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X-ray crystal structure and small-angle X-ray scattering of sheep liver sorbitol dehydrogenase

Yennawar H, Møller M, Gillilan R, and Yennawar N (2011) Acta Crystallogr D Biol Crystallogr. 67(5): 440-6


The X-ray crystal structure of sheep liver sorbitol dehydrogenase (slSDH) has been determined using the crystal structure of human sorbitol dehydrogenase (hSDH) as a molecular-replacement model. slSDH crystallized in space group I222 with one monomer in the asymmetric unit. A conserved tetramer that superposes well with that seen in hSDH (despite belonging to a different space group) and obeying the 222 crystal symmetry is seen in slSDH. An acetate molecule is bound in the active site, coordinating to the active-site zinc through a water molecule. Glycerol, a substrate of slSDH, also occupies the substrate-binding pocket together with the acetate designed by nature to fit large polyol substrates. The substrate-binding pocket is seen to be in close proximity to the tetramer interface, which explains the need for the structural integrity of the tetramer for enzyme activity. Small-angle X-ray scattering was also used to identify the quaternary structure of the tetramer of slSDH in solution.


X-Ray Crystal Structure

Sheep liver SDH (slSDH) was purchased from Sigma and used with no further purification. The enzyme was crystallized using the nonphotochemical laser-induced nucleation technique with the commercially available PEG/Ion screen from Hampton Research. This crystallization screening method has been described by Yennawar et al. (2010). Crystals grown at pH 7.0 from 0.2 M lithium acetate dihydrate and 20% polyethylene glycol 3350 were used for data collection. The crystals were soaked for 10 min with 10% glycerol in the mother liquor before cryofreezing to 93 K. X-ray diffraction was observed to a resolution of 1.8 Å. The diffraction data were collected at the home laboratory (Penn State) on a Rigaku MicroMax-007 rotating-anode generator equipped with a Saturn 944+ CCD detector and an X-stream 2000 for cryocooling.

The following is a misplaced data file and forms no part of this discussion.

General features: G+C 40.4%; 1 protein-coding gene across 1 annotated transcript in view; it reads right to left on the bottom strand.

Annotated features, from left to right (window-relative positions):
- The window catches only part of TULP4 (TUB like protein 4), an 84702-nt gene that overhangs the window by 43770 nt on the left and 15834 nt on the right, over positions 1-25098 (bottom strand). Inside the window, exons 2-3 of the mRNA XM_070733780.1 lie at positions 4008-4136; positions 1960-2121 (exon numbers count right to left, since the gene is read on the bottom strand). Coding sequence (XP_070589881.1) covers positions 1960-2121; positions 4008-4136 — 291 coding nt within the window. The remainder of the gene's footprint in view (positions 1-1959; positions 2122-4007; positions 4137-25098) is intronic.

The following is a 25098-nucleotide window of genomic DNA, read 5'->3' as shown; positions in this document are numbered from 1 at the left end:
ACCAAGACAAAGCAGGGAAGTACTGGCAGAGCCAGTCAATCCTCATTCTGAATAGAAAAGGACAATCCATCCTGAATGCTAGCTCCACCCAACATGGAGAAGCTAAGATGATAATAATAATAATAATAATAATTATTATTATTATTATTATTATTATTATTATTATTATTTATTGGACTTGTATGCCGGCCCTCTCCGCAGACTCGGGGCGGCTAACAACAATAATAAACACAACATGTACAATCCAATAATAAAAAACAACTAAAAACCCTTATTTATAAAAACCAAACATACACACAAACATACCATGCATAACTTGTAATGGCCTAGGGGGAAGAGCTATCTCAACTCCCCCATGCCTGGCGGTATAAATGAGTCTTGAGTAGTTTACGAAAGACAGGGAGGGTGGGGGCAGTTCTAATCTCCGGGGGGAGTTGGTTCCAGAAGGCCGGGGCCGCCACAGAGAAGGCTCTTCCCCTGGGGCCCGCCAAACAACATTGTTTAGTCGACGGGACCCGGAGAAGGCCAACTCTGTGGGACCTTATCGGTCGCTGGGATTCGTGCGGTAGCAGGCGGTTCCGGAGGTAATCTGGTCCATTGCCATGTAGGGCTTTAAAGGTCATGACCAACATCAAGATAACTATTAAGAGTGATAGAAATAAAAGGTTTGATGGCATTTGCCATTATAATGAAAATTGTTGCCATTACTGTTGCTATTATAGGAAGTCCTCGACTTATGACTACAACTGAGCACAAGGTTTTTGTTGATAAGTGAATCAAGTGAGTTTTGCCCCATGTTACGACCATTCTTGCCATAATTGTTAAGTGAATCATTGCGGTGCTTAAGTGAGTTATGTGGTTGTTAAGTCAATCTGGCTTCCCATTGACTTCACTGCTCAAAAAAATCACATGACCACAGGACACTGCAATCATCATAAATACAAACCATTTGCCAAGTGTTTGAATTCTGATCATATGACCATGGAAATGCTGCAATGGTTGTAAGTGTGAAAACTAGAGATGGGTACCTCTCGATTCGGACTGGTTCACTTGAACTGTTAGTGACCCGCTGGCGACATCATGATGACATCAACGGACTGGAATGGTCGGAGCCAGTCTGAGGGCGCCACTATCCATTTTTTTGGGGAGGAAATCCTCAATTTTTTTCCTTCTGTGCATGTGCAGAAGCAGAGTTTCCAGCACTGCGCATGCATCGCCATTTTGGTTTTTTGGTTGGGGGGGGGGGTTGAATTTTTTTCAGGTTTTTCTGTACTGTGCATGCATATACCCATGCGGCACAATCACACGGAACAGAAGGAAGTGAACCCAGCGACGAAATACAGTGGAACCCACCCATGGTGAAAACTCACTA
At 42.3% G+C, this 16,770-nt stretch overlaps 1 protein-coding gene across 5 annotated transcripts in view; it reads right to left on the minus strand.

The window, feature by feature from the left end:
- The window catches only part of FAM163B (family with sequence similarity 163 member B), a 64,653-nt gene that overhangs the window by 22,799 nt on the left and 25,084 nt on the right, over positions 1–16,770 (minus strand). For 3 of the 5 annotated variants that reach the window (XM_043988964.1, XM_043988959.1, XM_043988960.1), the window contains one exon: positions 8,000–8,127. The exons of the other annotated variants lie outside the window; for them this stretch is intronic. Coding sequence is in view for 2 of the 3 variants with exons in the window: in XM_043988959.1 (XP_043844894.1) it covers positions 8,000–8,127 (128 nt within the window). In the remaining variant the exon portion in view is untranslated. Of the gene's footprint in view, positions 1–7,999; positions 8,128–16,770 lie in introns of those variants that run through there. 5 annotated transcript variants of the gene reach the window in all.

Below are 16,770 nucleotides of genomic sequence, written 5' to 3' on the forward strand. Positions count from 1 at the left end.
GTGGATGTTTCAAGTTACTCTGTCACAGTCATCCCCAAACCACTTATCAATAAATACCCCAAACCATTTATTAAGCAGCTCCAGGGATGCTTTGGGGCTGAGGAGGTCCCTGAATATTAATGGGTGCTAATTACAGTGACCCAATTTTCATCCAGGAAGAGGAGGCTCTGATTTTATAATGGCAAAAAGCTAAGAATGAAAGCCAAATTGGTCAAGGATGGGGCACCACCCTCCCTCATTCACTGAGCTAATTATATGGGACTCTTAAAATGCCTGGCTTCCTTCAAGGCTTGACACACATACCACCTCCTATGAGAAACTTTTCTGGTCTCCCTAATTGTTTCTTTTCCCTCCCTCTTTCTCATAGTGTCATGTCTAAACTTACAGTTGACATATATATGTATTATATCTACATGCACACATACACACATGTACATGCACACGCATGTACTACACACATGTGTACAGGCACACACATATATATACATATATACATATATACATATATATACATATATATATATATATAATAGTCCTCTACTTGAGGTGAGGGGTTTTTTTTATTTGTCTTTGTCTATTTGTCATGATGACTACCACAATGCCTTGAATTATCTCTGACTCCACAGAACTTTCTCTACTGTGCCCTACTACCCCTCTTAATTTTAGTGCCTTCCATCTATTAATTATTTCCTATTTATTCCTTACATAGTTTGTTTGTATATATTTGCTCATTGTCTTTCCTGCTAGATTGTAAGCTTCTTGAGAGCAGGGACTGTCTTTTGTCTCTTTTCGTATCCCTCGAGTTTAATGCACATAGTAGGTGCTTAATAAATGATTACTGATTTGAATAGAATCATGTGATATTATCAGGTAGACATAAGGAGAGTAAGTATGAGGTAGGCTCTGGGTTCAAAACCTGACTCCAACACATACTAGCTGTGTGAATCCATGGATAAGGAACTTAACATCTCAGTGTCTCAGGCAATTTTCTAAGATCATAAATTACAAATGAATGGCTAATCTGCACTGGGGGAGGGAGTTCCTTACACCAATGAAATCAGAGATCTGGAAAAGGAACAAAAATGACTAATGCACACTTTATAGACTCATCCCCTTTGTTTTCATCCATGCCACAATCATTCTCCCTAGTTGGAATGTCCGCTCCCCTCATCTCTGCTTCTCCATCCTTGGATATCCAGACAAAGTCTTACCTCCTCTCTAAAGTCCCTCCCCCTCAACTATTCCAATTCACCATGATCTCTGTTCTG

SAXS data collection

slSDH solutions at concentrations of 20, 16 and 10 mg ml-1 were prepared at each of the pH values 7.0, 9.4, 9.6, 10.4 and 10.6 used for the SAXS analysis. Buffer containing 0.2 M glycine-NaOH was used for pH 9.4, 9.6, 10.4 and 10.6, while 0.1M HEPES was used for pH 7.0. The protein solution was centrifuged at 14 000 rev min-1 for 10 min prior to data collection. SAXS data were collected on CHESS beamline F2 at 9.881 keV (1.2563 Å, the tantalum edge). The X-ray beam was collimated to 250 x 250 µm and was centered on a 2 mm diameter vertical quartz capillary tube with 10 µm thick walls (Hampton Research, Aliso Viejo, California, USA). The capillary tube and full X-ray flight path, including beamstop, were kept in vacuo to eliminate air scatter. Sample plugs of approximately 15-20 µl were delivered from a 96-well plate to the capillary using a Hudson SOLO single-channel pipetting robot (Hudson Robotics Inc., Springfield, New Jersey, USA). To reduce radiation damage, the sample plugs were oscillated in the X-ray beam using a computer-controlled syringe pump (Aurora Biomed, Vancouver, Canada). Images were collected on a Quantum 1 CCD detector (Area Detector Systems Corporation, Poway, California, USA) with sequential 180 s exposures being used to assess possible radiation damage.

Yennawar et al. 2011 Figure 4
(a) SAXS envelopes superimposed on two candidate tetramers derived from crystal lattice symmetry. Tetramer 1 (top) is structurally analogous to the asymmetric unit of hSDH and is reasonably well contained by the experimental envelope. Tetramer 2 (bottom) is less compact and is not well contained by the envelope. (b) Computed versus experimental scattering for tetramer models. Tetramer 1 most closely matches the experimental data in the regionq < 0.1 Å.

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